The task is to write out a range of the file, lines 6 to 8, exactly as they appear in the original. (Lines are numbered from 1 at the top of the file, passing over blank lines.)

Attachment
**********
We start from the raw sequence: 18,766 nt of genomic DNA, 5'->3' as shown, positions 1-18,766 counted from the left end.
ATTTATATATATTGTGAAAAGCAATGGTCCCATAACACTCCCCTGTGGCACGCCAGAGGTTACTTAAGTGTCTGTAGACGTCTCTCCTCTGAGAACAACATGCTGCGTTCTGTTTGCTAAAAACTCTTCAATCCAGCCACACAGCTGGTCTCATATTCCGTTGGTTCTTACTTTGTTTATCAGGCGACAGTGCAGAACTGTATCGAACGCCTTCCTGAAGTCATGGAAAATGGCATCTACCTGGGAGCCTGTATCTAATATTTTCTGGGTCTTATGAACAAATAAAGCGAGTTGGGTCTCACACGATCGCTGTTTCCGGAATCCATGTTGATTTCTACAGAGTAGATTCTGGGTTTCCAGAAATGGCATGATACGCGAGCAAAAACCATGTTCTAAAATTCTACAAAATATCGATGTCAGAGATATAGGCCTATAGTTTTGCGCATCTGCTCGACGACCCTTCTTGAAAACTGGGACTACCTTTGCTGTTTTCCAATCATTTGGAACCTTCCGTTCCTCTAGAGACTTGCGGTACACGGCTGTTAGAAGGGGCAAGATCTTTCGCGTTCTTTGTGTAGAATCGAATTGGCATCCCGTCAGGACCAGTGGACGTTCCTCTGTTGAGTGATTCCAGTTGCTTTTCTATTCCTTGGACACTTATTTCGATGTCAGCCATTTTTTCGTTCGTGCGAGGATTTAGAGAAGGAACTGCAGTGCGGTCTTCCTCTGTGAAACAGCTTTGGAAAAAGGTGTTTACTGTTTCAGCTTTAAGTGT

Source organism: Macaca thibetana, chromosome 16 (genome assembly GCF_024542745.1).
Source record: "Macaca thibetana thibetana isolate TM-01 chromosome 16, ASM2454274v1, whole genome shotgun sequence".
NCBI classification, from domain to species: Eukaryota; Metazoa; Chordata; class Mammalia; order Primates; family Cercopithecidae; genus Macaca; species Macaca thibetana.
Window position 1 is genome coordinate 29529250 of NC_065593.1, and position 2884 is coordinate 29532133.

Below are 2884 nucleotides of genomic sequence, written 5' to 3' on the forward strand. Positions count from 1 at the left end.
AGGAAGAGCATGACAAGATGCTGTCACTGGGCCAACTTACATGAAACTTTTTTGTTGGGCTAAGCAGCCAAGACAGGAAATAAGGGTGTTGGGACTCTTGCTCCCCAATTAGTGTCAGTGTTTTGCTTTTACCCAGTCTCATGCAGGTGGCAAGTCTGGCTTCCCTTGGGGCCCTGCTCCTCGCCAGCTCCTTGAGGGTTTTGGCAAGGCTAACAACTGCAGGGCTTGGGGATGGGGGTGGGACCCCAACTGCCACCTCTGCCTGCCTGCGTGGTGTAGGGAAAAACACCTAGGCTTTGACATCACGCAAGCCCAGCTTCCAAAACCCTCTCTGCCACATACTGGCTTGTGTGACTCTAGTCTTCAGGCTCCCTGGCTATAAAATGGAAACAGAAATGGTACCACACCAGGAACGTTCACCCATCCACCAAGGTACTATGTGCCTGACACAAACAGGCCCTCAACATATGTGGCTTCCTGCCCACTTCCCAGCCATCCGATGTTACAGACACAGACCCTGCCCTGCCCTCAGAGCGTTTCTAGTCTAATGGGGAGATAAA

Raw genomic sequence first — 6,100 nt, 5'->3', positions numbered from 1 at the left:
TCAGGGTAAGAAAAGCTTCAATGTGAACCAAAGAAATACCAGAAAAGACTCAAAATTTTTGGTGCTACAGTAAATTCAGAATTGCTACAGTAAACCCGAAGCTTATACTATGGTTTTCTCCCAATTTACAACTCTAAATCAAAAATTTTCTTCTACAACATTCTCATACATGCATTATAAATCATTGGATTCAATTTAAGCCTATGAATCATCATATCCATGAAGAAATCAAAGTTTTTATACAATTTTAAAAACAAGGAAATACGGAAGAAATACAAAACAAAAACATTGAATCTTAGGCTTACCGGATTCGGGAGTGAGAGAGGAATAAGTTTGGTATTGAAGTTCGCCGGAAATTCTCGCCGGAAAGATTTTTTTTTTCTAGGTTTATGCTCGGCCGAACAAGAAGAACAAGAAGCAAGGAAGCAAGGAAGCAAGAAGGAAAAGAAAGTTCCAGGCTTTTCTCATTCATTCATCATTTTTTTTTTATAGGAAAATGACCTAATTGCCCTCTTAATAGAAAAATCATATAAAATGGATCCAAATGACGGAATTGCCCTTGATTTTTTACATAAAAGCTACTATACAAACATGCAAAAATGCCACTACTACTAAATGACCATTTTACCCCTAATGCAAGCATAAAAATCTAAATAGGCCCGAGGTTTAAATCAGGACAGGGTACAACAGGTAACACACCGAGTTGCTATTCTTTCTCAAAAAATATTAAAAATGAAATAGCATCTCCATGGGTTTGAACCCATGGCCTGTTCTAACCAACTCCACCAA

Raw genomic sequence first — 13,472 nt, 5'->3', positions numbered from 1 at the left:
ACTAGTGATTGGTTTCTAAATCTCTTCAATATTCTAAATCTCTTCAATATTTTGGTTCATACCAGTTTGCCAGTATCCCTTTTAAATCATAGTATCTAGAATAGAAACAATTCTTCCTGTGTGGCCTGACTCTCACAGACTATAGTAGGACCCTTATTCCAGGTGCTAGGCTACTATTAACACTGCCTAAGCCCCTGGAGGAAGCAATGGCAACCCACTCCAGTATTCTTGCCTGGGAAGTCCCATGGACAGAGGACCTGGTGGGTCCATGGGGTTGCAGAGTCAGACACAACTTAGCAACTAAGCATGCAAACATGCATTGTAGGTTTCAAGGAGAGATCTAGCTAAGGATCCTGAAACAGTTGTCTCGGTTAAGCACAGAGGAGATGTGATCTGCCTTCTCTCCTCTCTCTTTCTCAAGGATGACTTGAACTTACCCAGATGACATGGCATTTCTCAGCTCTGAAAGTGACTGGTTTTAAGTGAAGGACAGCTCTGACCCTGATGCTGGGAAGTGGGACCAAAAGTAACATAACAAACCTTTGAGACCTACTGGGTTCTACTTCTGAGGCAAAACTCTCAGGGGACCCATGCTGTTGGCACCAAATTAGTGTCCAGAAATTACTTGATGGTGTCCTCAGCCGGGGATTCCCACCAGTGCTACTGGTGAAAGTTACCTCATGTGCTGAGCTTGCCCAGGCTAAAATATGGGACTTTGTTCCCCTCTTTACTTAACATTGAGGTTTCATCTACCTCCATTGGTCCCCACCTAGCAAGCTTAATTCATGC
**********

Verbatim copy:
Window position 1 is genome coordinate 29529250 of NC_065593.1, and position 2884 is coordinate 29532133.

Below are 2884 nucleotides of genomic sequence, written 5' to 3' on the forward strand. Positions count from 1 at the left end.
AGGAAGAGCATGACAAGATGCTGTCACTGGGCCAACTTACATGAAACTTTTTTGTTGGGCTAAGCAGCCAAGACAGGAAATAAGGGTGTTGGGACTCTTGCTCCCCAATTAGTGTCAGTGTTTTGCTTTTACCCAGTCTCATGCAGGTGGCAAGTCTGGCTTCCCTTGGGGCCCTGCTCCTCGCCAGCTCCTTGAGGGTTTTGGCAAGGCTAACAACTGCAGGGCTTGGGGATGGGGGTGGGACCCCAACTGCCACCTCTGCCTGCCTGCGTGGTGTAGGGAAAAACACCTAGGCTTTGACATCACGCAAGCCCAGCTTCCAAAACCCTCTCTGCCACATACTGGCTTGTGTGACTCTAGTCTTCAGGCTCCCTGGCTATAAAATGGAAACAGAAATGGTACCACACCAGGAACGTTCACCCATCCACCAAGGTACTATGTGCCTGACACAAACAGGCCCTCAACATATGTGGCTTCCTGCCCACTTCCCAGCCATCCGATGTTACAGACACAGACCCTGCCCTGCCCTCAGAGCGTTTCTAGTCTAATGGGGAGATAAA